8. Re-write the constitution so we can kill Muslim terrorists without interference from commie ‘progressives’. We need a new anti Pakistani amendment to the constitution. As the model minority we are well placed to draft this amendment, and with spelling bee expertise there shall be no mistakes. Geneva Convention is not holy either, we should be free to torture mlechaas as and when nessecary to win this war and end the rape.

    God Bless Americans (except for the weak)

    Hail Mogambo!

  9. Neal Katyal is da man! In judicial circles, his intellectual prowess is second to none. Btw just when I am in despair about our system, the Supreme Court springs up a brilliant surprise! Great decision! Kudos to the 5 justices. Boooo to Scalia, Thomas and Alito.

  10. After his interview, Cmdr. Charles Swift was discharged from the armed forces by Donald Rumsfeld.

    MoorNam – Do you live in the south, Texas maybe? That is about the only place where an idea like “let’s rewrite the Constitution to give Bush more power” could seriously be considered. I think you need to read the amendments to the Constitution. The first 10, also called the Bill of Rights, give individuals rights. So do the 13th, 14th, 15th, 19th, and 26th amendments. In fact, there are only 2 amendments that take away rights, the 18th amendment for prohibition, and the 16th amendment which gave the goverment the right to tax on income. The 18th amendment was repealed, and, well, you know how well the 16th amendment works. My point is that constitutional amendments are for the purpose of giving individuals power that the government can’t take away, not taking power away from people to give to the government. We’ll survive terrorism without rewriting the Constitution or amending it.

  11. after his interview, Cmdr. Charles Swift was discharged from the armed forces by Donald Rumsfeld.

    wow — talk about sore losers. you have a link for this?

  12. wow — talk about sore losers. you have a link for this

    Ditto.

    Was he up for retirement and decided to leave? Did he know his career was pretty much finished and has a lucrative position waiting for him in the civilian world and resigned his commision? Was he essentially forced to retire by not getting promoted to the next step, effectively cutting short his future?

  13. after his interview, Cmdr. Charles Swift was discharged from the armed forces by Donald Rumsfeld.

    I can’t find any reference to this. Also does the SecDef have the authority to discharge someone?

  14. Abhi — a primer on discharges. The relevant information seems to be:

    Commissioned officers cannot be reduced in rank by a court-martial, nor can they be given a bad conduct discharge or a dishonorable discharge. If an officer is convicted by a General Court-Martial of an offense and qualifies for a punitive discharge, then the General Court-Martial can sentence the officer to a “dismissal.” This is considered to be the same as a dishonorable discharge. The President of the United States can order that a commissioned officer be dismissed from the service, as all commissioned officers “serve at the pleasure of the President.” However an officer who is dismissed by order of the President can demand a trial by court-martial to clear his or her name. If a court-martial is not convened, or if the officer is acquitted, then the Service Secretary of the branch that the officer is assigned to must then issue an administrative discharge in lieu of a dismissal.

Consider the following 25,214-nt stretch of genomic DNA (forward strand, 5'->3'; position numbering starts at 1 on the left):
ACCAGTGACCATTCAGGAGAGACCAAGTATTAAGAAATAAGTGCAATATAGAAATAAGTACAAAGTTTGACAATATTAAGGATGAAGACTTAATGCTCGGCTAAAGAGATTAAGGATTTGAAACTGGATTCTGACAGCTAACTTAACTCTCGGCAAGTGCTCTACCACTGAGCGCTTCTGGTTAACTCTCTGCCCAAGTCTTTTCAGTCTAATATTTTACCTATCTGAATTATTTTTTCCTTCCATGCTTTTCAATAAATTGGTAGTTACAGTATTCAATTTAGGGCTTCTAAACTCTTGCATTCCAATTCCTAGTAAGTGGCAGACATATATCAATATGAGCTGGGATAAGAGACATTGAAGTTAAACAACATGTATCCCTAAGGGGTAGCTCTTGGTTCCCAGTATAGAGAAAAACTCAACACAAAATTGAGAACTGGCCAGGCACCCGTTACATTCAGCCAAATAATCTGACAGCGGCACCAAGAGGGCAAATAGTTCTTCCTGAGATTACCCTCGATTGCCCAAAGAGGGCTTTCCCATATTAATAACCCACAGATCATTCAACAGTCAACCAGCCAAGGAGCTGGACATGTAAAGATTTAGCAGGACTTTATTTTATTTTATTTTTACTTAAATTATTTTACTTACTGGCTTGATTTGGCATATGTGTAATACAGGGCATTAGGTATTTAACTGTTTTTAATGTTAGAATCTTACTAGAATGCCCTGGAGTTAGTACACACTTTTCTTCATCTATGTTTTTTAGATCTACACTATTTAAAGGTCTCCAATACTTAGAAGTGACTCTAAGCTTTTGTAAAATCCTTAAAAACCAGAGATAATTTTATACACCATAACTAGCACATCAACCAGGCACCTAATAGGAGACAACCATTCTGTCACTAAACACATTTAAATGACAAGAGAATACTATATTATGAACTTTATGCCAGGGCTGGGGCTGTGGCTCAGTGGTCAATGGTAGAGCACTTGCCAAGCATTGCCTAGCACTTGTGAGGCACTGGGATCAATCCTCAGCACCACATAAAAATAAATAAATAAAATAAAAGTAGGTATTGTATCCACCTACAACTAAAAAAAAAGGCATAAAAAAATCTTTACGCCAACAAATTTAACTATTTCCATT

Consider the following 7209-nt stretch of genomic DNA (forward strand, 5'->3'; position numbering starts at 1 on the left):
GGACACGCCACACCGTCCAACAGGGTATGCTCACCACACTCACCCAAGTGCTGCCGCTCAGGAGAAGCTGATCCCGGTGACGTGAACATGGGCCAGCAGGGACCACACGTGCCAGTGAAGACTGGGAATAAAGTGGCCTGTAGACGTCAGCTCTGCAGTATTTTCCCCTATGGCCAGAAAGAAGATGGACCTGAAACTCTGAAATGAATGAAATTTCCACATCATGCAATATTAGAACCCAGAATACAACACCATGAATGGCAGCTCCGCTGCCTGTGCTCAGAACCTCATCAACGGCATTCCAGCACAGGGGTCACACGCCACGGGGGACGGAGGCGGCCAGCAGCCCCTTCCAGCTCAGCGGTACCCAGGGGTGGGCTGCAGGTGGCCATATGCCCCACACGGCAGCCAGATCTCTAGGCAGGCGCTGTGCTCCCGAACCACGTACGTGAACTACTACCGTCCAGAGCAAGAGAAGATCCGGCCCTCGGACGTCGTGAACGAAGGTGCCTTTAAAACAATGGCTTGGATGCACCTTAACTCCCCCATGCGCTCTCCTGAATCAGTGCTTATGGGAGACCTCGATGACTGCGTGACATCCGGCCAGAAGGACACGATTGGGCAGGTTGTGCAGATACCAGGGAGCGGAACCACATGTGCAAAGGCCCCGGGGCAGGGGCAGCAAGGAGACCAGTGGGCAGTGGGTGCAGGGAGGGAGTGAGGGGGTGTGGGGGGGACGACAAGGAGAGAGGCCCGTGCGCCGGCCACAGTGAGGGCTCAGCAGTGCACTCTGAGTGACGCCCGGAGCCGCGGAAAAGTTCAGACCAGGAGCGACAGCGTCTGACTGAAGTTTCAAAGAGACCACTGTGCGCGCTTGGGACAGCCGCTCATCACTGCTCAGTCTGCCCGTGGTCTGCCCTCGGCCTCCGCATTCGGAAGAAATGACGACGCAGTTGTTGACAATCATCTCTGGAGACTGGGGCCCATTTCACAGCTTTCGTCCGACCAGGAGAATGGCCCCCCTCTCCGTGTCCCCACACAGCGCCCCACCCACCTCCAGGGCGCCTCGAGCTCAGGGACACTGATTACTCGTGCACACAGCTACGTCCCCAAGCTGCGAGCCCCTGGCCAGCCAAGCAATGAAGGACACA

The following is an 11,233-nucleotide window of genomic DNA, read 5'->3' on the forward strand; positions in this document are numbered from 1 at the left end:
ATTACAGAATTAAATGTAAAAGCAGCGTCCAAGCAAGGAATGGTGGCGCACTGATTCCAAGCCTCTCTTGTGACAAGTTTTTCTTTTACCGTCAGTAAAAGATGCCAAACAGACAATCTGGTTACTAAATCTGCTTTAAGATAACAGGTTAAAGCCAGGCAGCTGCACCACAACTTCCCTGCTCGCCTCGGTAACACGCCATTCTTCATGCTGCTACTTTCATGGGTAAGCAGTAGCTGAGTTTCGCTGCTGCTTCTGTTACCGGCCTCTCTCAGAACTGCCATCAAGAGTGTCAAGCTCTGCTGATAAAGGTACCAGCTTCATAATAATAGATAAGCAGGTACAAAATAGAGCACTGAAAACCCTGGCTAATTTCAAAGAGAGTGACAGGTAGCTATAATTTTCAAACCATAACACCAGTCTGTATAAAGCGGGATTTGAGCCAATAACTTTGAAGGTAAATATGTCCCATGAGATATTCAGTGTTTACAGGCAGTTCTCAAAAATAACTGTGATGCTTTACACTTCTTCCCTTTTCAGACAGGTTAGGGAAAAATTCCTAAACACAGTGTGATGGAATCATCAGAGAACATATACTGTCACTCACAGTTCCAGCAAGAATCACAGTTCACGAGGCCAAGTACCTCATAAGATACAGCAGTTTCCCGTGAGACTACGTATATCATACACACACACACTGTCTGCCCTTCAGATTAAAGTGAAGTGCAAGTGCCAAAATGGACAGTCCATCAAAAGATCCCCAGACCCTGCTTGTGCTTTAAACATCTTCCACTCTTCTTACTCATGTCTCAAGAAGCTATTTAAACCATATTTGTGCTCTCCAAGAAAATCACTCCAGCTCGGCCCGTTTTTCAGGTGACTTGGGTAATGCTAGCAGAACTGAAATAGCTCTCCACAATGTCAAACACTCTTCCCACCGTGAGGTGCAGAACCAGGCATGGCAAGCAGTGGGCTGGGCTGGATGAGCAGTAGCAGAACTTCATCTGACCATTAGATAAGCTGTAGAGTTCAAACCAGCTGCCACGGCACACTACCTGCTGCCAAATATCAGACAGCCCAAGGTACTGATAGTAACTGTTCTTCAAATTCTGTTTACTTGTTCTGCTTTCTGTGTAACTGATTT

But perhaps someone else can shed more light on this — the rules seem a bit complicated for me to make sense of this late in the day. :)

  15. An interesting case to compare with this one from 1942 that used a military commission appointed by President Roosevelt:

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    blockquote> Shortly after midnight on the morning of June 13, 1942, four men landed on a beach near Amagansett, Long Island, New York, from a German submarine, clad in German uniforms and bringing ashore enough explosives, primers, and incendiaries to support an expected two-year career in the sabotage of American defense-related production. On June 17, 1942, a similar group landed on Ponte Vedra Beach, near Jacksonville, Florida, equipped for a similar career in industrial disruption. … Both groups landed wearing complete or partial German uniforms to ensure treatment as prisoners of war rather than as spies if they were caught in the act of landing. Having landed unobserved, the uniforms were quickly discarded, to be buried with the sabotage material (which was intended to be later retrieved), and civilian clothing was donned.

    The eight were tried before a Military Commission, comprised of seven U.S. Army officers appointed by President Roosevelt, from July 8, to August 4, 1942. The trial was held in the Department of Justice Building, Washington, D.C. The prosecution was headed by Attorney General Frances Biddle and the Army Judge Advocate General, Major General Myron C. Cramer. Defense counsel included Colonel Kenneth C. Royall (later Secretary of War under President Truman) and Major Lausen H. Stone (son of Harlan Fiske Stone, the Chief Justice of the U.S. Supreme Court).

    All eight were found guilty and sentenced to death. Attorney General Biddle and J. Edgar Hoover appealed to President Roosevelt to commute the sentences of Dasch and Burger. Dasch then received a 30-year sentence, and Burger received a life sentence, both to be served in a federal penitentiary. The remaining six were executed at the District of Columbia Jail on August 8, 1942.

    Link

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    blockquote>

  16. The constitution has been amended before – any reason why it should not be in the future?

    MoorNam, sa, razib:

    The supreme court did not find the program unconstitutional, rather that that it was unauthorized by federal statute and violated international law.